In the past decade, the BMW 3 Series has been the benchmark against which all other entry-level luxury cars have arguably been designed to compete with and/or beat. To date, a scant few have been able to accomplish the latter. And even when that happens, this Bavarian classic has consistently retaken its crown. Last year saw the addition of a very potent twin-turbo engine and the arrival of fully up-to-date coupe and convertible models. The 2008 BMW 3 Series carries over mostly unchanged and despite fierce competition, retains its benchmark status.
If you're in the market for an entry-level luxury car, chances are there's a 3 Series to consider. There are four body styles, two engines, two transmissions and a choice of rear- or all-wheel drive. Also, a variety of luxury and performance-oriented options allow you to equip the 3 as luxuriously and/or as sporty as you see fit. Regardless of configuration, this BMW lives up to its "ultimate driving machine" tag line with an unparalleled mix of driving ease and proficiency. Even the convertible model manages to retain much of the 3's handling pedigree, despite its added weight and loss of structural rigidity.
In several comparison tests Edmunds.com conducted over the past year, the 3 Series proved over and over again that it's the top dog in the pound -- especially the 335 and its spectacular turbocharged inline-6. We placed the Infiniti G35 Sport above the 335i sedan in one test, but that was due to the substantial price premium commanded by the Bimmer. In fact, the 3 Series' price is its only significant detriment -- a fully loaded 335i sedan can reach $50,000, while the convertible touches 60 large. "Entry level" it ain't.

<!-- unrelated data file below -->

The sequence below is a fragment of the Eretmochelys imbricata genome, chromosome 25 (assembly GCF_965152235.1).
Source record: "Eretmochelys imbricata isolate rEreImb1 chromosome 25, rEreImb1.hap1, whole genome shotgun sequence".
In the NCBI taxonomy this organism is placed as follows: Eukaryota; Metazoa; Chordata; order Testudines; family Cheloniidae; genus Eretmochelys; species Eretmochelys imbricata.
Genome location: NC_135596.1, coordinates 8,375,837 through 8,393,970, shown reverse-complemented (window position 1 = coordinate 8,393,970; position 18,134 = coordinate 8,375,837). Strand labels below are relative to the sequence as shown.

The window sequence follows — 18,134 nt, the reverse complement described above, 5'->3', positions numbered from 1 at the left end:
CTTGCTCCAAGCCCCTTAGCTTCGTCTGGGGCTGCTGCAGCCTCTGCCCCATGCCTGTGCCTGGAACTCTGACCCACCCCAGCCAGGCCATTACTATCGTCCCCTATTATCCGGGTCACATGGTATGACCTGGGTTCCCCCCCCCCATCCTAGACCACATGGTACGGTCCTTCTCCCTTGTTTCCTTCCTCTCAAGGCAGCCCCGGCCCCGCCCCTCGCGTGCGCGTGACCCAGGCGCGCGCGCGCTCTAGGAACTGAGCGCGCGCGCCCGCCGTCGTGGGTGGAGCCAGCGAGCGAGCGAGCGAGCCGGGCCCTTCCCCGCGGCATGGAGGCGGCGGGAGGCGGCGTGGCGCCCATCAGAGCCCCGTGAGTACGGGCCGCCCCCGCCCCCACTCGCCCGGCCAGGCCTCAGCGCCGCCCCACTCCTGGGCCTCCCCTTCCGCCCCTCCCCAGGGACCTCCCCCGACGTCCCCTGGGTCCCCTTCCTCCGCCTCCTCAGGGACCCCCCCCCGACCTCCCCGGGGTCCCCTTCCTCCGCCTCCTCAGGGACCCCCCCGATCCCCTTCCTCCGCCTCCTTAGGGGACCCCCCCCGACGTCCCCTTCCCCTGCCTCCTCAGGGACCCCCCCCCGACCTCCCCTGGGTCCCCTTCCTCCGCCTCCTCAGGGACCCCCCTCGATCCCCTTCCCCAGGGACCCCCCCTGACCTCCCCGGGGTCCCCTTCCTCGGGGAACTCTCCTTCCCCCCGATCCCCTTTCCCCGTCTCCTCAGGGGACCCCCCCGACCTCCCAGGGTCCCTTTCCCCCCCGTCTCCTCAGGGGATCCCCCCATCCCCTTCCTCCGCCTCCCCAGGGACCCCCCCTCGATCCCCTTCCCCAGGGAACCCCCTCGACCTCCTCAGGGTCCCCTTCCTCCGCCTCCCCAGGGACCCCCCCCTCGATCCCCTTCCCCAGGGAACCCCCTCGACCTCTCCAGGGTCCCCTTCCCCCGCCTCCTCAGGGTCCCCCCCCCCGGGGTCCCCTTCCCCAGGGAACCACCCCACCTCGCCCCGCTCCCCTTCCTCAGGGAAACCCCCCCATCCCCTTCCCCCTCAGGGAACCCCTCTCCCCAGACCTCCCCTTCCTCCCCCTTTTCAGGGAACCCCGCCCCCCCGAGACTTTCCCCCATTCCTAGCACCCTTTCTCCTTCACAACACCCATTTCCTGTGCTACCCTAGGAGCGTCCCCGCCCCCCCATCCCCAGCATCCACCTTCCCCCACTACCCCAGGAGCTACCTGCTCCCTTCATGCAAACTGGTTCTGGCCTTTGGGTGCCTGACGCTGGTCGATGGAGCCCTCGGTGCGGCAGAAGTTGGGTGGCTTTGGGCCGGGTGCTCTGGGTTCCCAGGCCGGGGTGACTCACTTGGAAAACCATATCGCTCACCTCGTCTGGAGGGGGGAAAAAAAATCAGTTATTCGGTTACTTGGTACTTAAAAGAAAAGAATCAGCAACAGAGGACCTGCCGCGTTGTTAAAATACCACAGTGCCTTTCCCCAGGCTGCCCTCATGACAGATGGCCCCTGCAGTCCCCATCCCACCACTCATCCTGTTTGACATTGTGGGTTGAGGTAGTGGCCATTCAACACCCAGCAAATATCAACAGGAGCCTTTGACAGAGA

If price or getting the latest electronic goodies is more important to you, competitors like the Infiniti G35/G37, Cadillac CTS, Mercedes-Benz C-Class, Audi A4 and Volvo C70 are very attractive competitors. Even when discussing driving enjoyment, most deliver at a level that many consumers will find extremely rewarding and downright fun. Still, the 2008 BMW 3 Series remains the benchmark. As always, it provides a tremendous mix of handling, ride quality, performance, luxury and styling. Heck, it's even pretty fuel efficient. For an entry-level luxury car, this is our top choice.
BMW 3 Series models
A compact entry-level luxury car, the 2008 BMW 3 Series is available in sedan, coupe, hardtop convertible and wagon body styles. All come in a rear-wheel-drive 328i trim level, while the coupe, sedan and wagon also come in all-wheel-drive 328xi trim. In addition, the convertible, coupe and sedan are available as the rear-drive 335i, and the sedan and coupe are available as the all-wheel-drive 335xi.
Standard equipment on the 328 models includes 16-inch alloy wheels, heated side mirrors, a sunroof, leatherette upholstery, real walnut wood trim, automatic climate control and a 10-speaker CD stereo with an auxiliary audio jack. Coupe and convertible versions of the 328 come with slightly more equipment. The coupe also has a sport-tuned suspension while the convertible has a power-retractable hardtop. In addition to its more powerful engine, the 335 model has power front seats and a premium Harman Kardon Logic 7 sound system.
Most 3 Series cars you encounter on dealer lots will be equipped with the Premium Package, and many will have both the Premium and Sport Packages. The Premium Package provides leather upholstery (heat-reflective in the convertible), a full set of auto-dimming mirrors, Bluetooth, BMW Assist telematics, and on 328 models, power seats. The Sport Package specifies a firmer suspension on convertibles, sedans and wagons, along with larger wheels, performance tires, sport seats and a higher top-speed limiter.
Stand-alone extras include an iDrive-based navigation system with real-time traffic updates, active steering, adaptive cruise control, keyless startup (known as Comfort Access), heated front seats and satellite radio. Paddle shifters can be added to models equipped with the automatic transmission and the Sport Package. You can also replace the standard walnut interior accents with either light poplar or aluminum trim at no additional cost.